Telemedicine only works well if the technology used is at least adequate (stable internet and software, suitable cameras, speakers, and microphones, etc.) and if the patients are familiar with said technology. These are sometimes limited in isolated places or developing nations. However, with future advancements in technology, audiovisual equipment become more user-friendly, higher quality, and readily available. Attempts at early adoption of telemedicine, when suitable, will make it a satisfactory option for assessment of the shoulder and perhaps other joints as well.
Telemedicine is likely to become a standard part of medical care in many places around the world. Since physical examination is particularly challenging during virtual visits, providers must carefully develop history-taking protocols to maximize the information gathering necessary to generate an accurate differential diagnosis. Musculoskeletal evaluations may be performed through telephone or video visits by asking patients to follow instructions. Musculoskeletal care is possible through telemedicine even with a joint as complex as the shoulder, and with both positive health outcomes and patient satisfaction. Beyond the COVID-19 pandemic, the ability to offer telehealth consultations is very valuable in society for a myriad of additional reasons.
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Shoulder Evaluation by Telephone and Video Visit: A Narrative Review
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Conflicts of interest: In compliance with the ICMJE uniform disclosure form, all authors declare the following: Payment/services info: All authors have declared that no financial support was received from any organization for the submitted work. Financial relationships: All authors have declared that they have no financial relationships at present or within the previous three years with any organizations that might have an interest in the submitted work. Other relationships: All authors have declared that there are no other relationships or activities that could appear to have influenced the submitted work.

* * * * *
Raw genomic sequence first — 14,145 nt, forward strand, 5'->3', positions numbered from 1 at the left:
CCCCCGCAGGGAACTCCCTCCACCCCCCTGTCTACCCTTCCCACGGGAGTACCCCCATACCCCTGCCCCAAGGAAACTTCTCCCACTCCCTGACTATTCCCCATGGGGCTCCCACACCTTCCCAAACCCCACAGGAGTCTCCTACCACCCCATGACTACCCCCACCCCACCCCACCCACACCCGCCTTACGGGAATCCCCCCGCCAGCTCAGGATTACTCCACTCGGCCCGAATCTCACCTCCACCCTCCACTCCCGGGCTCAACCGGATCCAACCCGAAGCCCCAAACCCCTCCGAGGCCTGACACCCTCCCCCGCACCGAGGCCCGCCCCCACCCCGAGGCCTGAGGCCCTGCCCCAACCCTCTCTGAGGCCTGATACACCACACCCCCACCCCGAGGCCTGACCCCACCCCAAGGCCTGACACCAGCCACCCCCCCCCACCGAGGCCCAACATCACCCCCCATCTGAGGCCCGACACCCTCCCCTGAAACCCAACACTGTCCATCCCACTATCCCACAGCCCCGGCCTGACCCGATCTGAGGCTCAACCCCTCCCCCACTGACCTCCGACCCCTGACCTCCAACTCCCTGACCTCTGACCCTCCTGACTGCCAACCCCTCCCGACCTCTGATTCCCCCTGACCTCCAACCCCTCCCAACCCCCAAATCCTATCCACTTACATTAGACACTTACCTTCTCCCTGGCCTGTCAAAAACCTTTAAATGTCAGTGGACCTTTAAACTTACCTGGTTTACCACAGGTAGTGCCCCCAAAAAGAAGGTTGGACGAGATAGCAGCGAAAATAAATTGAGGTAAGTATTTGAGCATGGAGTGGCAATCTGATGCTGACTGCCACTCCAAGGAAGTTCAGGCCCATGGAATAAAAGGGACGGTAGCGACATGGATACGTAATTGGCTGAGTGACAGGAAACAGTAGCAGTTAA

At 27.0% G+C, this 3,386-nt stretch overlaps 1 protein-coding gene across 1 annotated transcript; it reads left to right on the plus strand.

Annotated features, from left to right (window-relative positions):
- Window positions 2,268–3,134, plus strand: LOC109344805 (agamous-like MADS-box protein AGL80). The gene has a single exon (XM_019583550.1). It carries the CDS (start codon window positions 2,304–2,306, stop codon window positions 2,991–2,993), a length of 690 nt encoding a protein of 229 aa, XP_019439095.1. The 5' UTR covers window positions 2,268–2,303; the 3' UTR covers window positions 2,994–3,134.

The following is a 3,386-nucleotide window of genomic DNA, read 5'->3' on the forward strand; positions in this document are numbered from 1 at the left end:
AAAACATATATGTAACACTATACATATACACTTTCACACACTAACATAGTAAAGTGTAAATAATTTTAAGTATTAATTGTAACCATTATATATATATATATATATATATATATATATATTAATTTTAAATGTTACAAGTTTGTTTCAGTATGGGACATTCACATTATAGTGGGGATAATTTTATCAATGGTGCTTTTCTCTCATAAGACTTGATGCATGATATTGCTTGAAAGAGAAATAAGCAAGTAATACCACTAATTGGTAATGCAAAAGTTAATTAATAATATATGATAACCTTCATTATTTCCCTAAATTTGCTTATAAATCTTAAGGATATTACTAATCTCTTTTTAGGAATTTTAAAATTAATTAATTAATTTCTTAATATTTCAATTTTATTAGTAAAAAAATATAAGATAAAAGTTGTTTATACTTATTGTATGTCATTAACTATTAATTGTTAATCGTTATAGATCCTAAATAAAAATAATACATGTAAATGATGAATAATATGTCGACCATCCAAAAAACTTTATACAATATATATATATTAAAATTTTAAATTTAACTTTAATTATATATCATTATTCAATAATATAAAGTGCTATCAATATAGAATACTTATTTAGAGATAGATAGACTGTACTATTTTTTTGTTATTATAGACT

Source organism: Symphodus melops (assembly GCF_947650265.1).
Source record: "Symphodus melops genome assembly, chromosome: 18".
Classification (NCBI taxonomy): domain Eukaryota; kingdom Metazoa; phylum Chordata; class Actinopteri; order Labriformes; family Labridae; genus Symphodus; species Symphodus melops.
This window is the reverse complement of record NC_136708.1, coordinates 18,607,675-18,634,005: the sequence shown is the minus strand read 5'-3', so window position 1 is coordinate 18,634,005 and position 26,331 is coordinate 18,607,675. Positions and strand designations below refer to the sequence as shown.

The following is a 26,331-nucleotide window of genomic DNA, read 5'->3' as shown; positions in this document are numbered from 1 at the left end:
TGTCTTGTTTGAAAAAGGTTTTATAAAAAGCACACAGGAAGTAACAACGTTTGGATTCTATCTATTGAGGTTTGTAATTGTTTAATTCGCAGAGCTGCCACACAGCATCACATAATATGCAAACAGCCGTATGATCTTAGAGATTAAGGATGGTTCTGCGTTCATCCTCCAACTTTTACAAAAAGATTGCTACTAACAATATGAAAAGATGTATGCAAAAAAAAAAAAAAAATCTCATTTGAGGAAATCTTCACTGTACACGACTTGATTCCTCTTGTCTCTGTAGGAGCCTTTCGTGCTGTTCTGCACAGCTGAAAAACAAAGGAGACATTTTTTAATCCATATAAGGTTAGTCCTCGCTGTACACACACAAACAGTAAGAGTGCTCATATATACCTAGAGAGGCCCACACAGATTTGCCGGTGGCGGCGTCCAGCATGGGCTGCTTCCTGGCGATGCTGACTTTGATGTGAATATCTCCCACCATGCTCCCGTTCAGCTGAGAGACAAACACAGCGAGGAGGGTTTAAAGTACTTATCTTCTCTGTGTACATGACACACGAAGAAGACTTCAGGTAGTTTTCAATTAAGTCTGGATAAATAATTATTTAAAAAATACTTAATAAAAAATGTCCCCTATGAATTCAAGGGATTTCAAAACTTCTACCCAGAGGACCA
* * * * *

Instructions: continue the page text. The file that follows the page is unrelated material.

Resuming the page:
Cite this article as:
Applewhite A I, Gallo R, Silvis M L, et al. (February 21, 2022) Shoulder Evaluation by Telephone and Video Visit: A Narrative Review. Cureus 14(2): e22461. doi:10.7759/cureus.22461
Peer review began: February 02, 2022
Peer review concluded: February 13, 2022
Published: February 21, 2022
© Copyright 2022
Applewhite et al. This is an open access article distributed under the terms of the Creative Commons Attribution License CC-BY 4.0., which permits unrestricted use, distribution, and reproduction in any medium, provided the original author and source are credited.
This is an open access article distributed under the terms of the Creative Commons Attribution License, which permits unrestricted use, distribution, and reproduction in any medium, provided the original author and source are credited.